Now my favorite probably – code review, as I said, I got into software security from a code review static analysis standpoint. The origins of what we do in code review today, really, come from formal methods and verification processes. One of the most seminal works in this area was a document called the “Orange Book Standard”, also known as the “Trusted Computer System Evaluation Criteria” published by the DoD in 1983 and revised multiple times since then. The idea is you can inspect software at a source code level without executing the software, without having to put it in all the various states that you want to test. And the benefit of this is that you get completed consistence coverage across the entire codebase. It also gives you the root cause of the problem, so as opposed to pointing out a URL or a parameter that might be vulnerable, using code review you can point a developer to the line of code where the vulnerability actually exists and where they need to implement a solution.
Early static analysis tools got a bad reputation when it came to helping developers with code review, because in the early days – we’re talking around 2000-2001, tools like RATS, ITS4, Flawfinder – these weren’t really bug-finding tools. They were, in a way, glorified grep. They could collect a long list of functions that might lead to security vulnerabilities, and then they could analyze an entire program for every instance of those functions or methods that might lead to a vulnerability. The problem is they were unable to tell which ones were really exploitable and which ones weren’t, and because of that they created a lot of false positives and a lot of work for developers.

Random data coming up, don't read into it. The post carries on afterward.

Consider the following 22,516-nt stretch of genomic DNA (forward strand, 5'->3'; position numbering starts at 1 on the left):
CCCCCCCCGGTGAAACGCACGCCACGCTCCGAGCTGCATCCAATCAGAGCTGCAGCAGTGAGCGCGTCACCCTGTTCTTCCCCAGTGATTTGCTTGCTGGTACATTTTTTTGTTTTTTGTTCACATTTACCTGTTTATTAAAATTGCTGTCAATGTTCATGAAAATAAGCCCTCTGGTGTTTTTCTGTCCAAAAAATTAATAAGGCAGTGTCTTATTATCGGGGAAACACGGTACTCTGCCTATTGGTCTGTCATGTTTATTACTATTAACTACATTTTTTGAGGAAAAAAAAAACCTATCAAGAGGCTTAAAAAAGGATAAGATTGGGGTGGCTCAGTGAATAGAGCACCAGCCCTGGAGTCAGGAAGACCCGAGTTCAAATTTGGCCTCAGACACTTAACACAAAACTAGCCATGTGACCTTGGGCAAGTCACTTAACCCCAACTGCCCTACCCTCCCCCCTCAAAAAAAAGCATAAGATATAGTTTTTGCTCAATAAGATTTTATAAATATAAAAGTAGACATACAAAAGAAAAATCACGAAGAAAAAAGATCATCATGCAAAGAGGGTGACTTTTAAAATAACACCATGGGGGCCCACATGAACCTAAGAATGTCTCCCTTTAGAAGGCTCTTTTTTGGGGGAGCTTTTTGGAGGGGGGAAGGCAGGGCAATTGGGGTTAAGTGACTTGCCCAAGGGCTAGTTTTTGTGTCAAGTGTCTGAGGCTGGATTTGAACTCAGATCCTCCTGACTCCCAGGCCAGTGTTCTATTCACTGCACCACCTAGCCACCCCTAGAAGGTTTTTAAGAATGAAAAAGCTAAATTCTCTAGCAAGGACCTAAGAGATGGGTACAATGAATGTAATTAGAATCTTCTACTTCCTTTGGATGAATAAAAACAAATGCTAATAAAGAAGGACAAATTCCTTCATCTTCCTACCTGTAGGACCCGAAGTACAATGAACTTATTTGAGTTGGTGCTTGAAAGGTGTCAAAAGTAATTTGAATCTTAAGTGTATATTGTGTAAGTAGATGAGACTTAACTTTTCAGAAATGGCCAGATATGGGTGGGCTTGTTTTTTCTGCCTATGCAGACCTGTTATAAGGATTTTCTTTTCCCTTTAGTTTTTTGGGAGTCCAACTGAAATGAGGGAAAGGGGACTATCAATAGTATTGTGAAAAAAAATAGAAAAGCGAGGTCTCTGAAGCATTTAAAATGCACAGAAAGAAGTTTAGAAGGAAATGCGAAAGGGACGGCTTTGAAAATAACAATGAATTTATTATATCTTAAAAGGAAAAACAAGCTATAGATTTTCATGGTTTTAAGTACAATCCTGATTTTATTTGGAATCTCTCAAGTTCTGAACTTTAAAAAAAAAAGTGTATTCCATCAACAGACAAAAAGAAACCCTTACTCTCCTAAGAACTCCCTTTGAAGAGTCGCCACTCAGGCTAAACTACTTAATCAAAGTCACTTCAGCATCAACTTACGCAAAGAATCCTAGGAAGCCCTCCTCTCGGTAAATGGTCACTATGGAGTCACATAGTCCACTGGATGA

One of the biggest differences in modern static analysis tools and one of the biggest benefits that static analysis can bring to security process today is the ability to prioritize those exploitable vulnerabilities from the lower priority, less exploitable vulnerabilities.
To give you an idea of how a static analysis tool works and what the architecture is, upfront we have a phase called “translation”. In translation we parse a bunch of source code, build a model of the application, and then on that model we perform our subsequent types of analysis. Most modern static analysis tools implement more than one kind of analysis, because different kinds of analysis are suited to find different kinds of vulnerabilities. In particular, things like dataflow analysis are very good at finding exploitable vulnerabilities and differentiating those from ones that might only be a bad practice or kind of bad code hygiene.
Eventually, once the analysis is complete – and as an input to that you’ll notice on the diagram there’s a set of rules, or a knowledgebase of security principles, security problems that we want to look for – we present findings to the user, and I think this is one of the most important stages in the review process because this is where the human gets to decide: “What’s important to our business? What’s a real vulnerability? What isn’t? Which ones do we need to prioritize for remediation?” And this is where the security of the software actually gets improved.
So, why is static analysis good for security? It’s very fast compared to manual code review. Anyone who has reviewed code by hand understands that they can probably get through a few hundred, maybe 400-500 lines of code before they are done for the day, exhausted, their eyes are glazed over. Static analysis, on the other hand, is able to hypothesize an infinite number of states that the software might be in, and completely and consistently check those for security vulnerabilities every time the analysis is performed. In addition, it’s fast compared to runtime testing techniques because of the ability to hypothesize, or simulate, states that the software might be in. It’s able to radically reduce the time it takes the tester to consider all of those possible states.